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Marriage Matching and Intercorrelation of Preferences

  • JAMES W. BOUDREAU
  • VICKI KNOBLAUCH

Men's and women's preferences are intercorrelated to the extent that men rank highly those women who rank them highly. Intercorrelation plays an important but overlooked role in determining outcomes of matching mechanisms. We employ simulation techniques to quantify the effects of intercorrelated preferences on men's and women's aggregate satisfaction with the outcome of the Gale-Shapley matching mechanism. Our results show that even a small amount of positive intercorrelation in a matching market means increased satisfaction for women and dramatically decreased potential for strategic manipulation. Negative intercorrelation has the opposite effects. Thus, matching markets characterized by positive intercorrelation are well suited for matching via Gale-Shapley, while markets characterized by negative intercorrelation may face opposition from the nonproposing side of the market. So that our results are immediately applicable, we also define and employ a general measure of intercorrelation that can be used for any matching market. Copyright � 2010 Wiley Periodicals, Inc..

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Article provided by Association for Public Economic Theory in its journal Journal of Public Economic Theory.

Volume (Year): 12 (2010)
Issue (Month): 3 (06)
Pages: 587-602

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Handle: RePEc:bla:jpbect:v:12:y:2010:i:3:p:587-602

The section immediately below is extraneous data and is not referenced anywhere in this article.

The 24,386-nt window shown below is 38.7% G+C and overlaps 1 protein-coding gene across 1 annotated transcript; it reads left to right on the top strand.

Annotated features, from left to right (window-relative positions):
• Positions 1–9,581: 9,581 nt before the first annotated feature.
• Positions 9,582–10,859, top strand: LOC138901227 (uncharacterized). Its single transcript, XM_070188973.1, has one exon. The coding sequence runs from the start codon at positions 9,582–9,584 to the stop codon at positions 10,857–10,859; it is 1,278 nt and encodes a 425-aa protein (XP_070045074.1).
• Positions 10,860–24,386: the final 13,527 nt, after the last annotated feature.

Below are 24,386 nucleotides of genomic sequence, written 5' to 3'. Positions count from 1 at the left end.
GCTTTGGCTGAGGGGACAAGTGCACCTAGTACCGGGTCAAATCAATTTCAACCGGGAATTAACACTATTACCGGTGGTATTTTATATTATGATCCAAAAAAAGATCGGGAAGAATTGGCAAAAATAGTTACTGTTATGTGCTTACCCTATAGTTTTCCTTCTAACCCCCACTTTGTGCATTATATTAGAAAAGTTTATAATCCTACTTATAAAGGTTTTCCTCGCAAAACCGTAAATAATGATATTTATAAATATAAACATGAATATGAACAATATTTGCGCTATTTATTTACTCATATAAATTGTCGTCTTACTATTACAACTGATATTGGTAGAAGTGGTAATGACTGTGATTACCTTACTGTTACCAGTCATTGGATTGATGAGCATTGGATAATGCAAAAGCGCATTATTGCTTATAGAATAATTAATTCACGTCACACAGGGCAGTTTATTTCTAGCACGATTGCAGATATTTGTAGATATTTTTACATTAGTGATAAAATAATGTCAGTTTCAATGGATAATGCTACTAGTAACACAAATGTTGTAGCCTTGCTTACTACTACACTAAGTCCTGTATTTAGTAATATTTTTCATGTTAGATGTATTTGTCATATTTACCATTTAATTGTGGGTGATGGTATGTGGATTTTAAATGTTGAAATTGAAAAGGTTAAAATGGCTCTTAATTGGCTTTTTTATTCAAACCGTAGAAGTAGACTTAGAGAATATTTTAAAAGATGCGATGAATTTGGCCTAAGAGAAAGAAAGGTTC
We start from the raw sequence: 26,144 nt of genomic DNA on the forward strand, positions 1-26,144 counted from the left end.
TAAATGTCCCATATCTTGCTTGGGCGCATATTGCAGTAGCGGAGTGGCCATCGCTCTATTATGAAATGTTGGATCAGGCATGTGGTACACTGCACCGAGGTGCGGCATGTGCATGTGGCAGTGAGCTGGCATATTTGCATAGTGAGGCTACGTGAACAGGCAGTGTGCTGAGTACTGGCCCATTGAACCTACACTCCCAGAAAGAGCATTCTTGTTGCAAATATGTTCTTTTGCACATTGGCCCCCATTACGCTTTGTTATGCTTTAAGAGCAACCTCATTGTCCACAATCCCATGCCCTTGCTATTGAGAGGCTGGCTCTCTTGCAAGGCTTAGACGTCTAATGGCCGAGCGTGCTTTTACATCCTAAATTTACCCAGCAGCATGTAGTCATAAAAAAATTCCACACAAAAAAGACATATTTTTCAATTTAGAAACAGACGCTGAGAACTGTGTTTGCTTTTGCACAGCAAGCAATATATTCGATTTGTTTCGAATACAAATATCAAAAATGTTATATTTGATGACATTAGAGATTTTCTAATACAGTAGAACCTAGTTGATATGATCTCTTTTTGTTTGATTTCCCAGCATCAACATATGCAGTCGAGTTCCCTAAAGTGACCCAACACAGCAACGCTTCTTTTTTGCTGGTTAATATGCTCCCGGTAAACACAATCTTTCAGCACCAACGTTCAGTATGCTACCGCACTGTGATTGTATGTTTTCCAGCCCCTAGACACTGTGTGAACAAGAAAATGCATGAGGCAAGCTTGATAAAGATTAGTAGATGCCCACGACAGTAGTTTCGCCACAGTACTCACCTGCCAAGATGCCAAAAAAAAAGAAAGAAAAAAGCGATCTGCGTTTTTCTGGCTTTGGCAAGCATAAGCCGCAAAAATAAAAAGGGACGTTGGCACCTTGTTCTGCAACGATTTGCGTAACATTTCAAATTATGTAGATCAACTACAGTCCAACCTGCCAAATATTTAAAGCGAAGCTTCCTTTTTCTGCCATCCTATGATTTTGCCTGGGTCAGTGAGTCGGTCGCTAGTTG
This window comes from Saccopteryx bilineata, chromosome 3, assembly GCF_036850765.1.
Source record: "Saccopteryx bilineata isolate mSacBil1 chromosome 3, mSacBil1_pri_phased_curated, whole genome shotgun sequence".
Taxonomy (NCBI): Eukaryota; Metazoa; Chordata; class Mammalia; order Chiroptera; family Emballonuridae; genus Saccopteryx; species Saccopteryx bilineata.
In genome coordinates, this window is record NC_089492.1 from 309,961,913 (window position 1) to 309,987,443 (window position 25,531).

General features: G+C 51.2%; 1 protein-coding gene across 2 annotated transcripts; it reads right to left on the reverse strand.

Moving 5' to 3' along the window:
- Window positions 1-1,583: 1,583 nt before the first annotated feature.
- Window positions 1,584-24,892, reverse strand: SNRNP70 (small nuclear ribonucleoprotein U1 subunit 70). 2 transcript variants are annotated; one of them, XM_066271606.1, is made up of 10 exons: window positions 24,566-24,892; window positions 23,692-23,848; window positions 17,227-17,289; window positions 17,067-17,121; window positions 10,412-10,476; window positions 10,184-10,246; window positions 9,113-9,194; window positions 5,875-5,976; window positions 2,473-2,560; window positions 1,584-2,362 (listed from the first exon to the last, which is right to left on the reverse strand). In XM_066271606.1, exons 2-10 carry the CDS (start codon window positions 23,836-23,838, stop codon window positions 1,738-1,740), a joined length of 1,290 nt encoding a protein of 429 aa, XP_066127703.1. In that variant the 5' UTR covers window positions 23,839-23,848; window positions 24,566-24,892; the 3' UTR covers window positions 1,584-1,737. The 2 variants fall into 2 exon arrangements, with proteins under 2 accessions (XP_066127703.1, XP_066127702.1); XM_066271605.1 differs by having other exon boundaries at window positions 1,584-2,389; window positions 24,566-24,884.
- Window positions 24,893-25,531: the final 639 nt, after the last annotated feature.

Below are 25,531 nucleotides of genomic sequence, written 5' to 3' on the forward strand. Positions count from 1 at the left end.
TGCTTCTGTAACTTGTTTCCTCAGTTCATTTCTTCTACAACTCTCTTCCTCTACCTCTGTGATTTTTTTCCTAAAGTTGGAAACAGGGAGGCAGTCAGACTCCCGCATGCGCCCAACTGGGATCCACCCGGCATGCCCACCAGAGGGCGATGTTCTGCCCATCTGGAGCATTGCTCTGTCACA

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  1. Onur B. Celik & Vicki Knoblauch, 2007. "Marriage Matching with Correlated Preferences," Working papers 2007-16, University of Connecticut, Department of Economics.
  2. Atila Abdulkadiroğlu & Parag A. Pathak & Alvin E. Roth, 2005. "The New York City High School Match," American Economic Review, American Economic Association, vol. 95(2), pages 364-367, May.
  3. Chen, Yan & Sonmez, Tayfun, 2006. "School choice: an experimental study," Journal of Economic Theory, Elsevier, vol. 127(1), pages 202-231, March.
  4. Haruvy, Ernan & Roth, Alvin E. & Unver, M. Utku, 2006. "The dynamics of law clerk matching: An experimental and computational investigation of proposals for reform of the market," Journal of Economic Dynamics and Control, Elsevier, vol. 30(3), pages 457-486, March.
  5. Elliott Peranson & Alvin E. Roth, 1999. "The Redesign of the Matching Market for American Physicians: Some Engineering Aspects of Economic Design," American Economic Review, American Economic Association, vol. 89(4), pages 748-780, September.
  6. Ehlers, Lars & Masso, Jordi, 2007. "Incomplete information and singleton cores in matching markets," Journal of Economic Theory, Elsevier, vol. 136(1), pages 587-600, September.
  7. Roth, Alvin E. & Sotomayor, Marilda, 1992. "Two-sided matching," Handbook of Game Theory with Economic Applications, in: R.J. Aumann & S. Hart (ed.), Handbook of Game Theory with Economic Applications, edition 1, volume 1, chapter 16, pages 485-541 Elsevier.
  8. Chung-Piaw Teo & Jay Sethuraman & Wee-Peng Tan, 2001. "Gale-Shapley Stable Marriage Problem Revisited: Strategic Issues and Applications," Management Science, INFORMS, vol. 47(9), pages 1252-1267, September.
  9. Vicki Knoblauch, 2009. "Marriage matching and gender satisfaction," Social Choice and Welfare, Springer, vol. 32(1), pages 15-27, January.
  10. Tayfun Sonmez, 1999. "Strategy-Proofness and Essentially Single-Valued Cores," Econometrica, Econometric Society, vol. 67(3), pages 677-690, May.
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